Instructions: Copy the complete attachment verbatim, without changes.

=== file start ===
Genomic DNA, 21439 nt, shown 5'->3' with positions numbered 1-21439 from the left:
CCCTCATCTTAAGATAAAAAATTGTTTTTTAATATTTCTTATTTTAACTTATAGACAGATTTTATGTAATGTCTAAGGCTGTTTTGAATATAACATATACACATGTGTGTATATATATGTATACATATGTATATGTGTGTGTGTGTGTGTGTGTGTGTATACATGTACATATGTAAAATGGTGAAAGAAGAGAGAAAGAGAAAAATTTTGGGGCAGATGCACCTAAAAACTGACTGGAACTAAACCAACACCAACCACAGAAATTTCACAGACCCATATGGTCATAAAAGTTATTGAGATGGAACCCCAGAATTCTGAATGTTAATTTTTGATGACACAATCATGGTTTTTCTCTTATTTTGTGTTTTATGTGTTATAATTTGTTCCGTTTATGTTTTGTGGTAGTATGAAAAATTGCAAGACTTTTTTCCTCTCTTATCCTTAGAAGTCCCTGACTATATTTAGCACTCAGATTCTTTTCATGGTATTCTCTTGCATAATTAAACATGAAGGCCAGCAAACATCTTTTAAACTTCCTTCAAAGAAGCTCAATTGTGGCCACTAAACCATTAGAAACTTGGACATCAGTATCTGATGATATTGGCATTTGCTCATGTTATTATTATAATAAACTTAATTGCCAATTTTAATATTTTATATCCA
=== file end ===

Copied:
Genomic DNA, 21439 nt, shown 5'->3' with positions numbered 1-21439 from the left:
CCCTCATCTTAAGATAAAAAATTGTTTTTTAATATTTCTTATTTTAACTTATAGACAGATTTTATGTAATGTCTAAGGCTGTTTTGAATATAACATATACACATGTGTGTATATATATGTATACATATGTATATGTGTGTGTGTGTGTGTGTGTGTGTATACATGTACATATGTAAAATGGTGAAAGAAGAGAGAAAGAGAAAAATTTTGGGGCAGATGCACCTAAAAACTGACTGGAACTAAACCAACACCAACCACAGAAATTTCACAGACCCATATGGTCATAAAAGTTATTGAGATGGAACCCCAGAATTCTGAATGTTAATTTTTGATGACACAATCATGGTTTTTCTCTTATTTTGTGTTTTATGTGTTATAATTTGTTCCGTTTATGTTTTGTGGTAGTATGAAAAATTGCAAGACTTTTTTCCTCTCTTATCCTTAGAAGTCCCTGACTATATTTAGCACTCAGATTCTTTTCATGGTATTCTCTTGCATAATTAAACATGAAGGCCAGCAAACATCTTTTAAACTTCCTTCAAAGAAGCTCAATTGTGGCCACTAAACCATTAGAAACTTGGACATCAGTATCTGATGATATTGGCATTTGCTCATGTTATTATTATAATAAACTTAATTGCCAATTTTAATATTTTATATCCA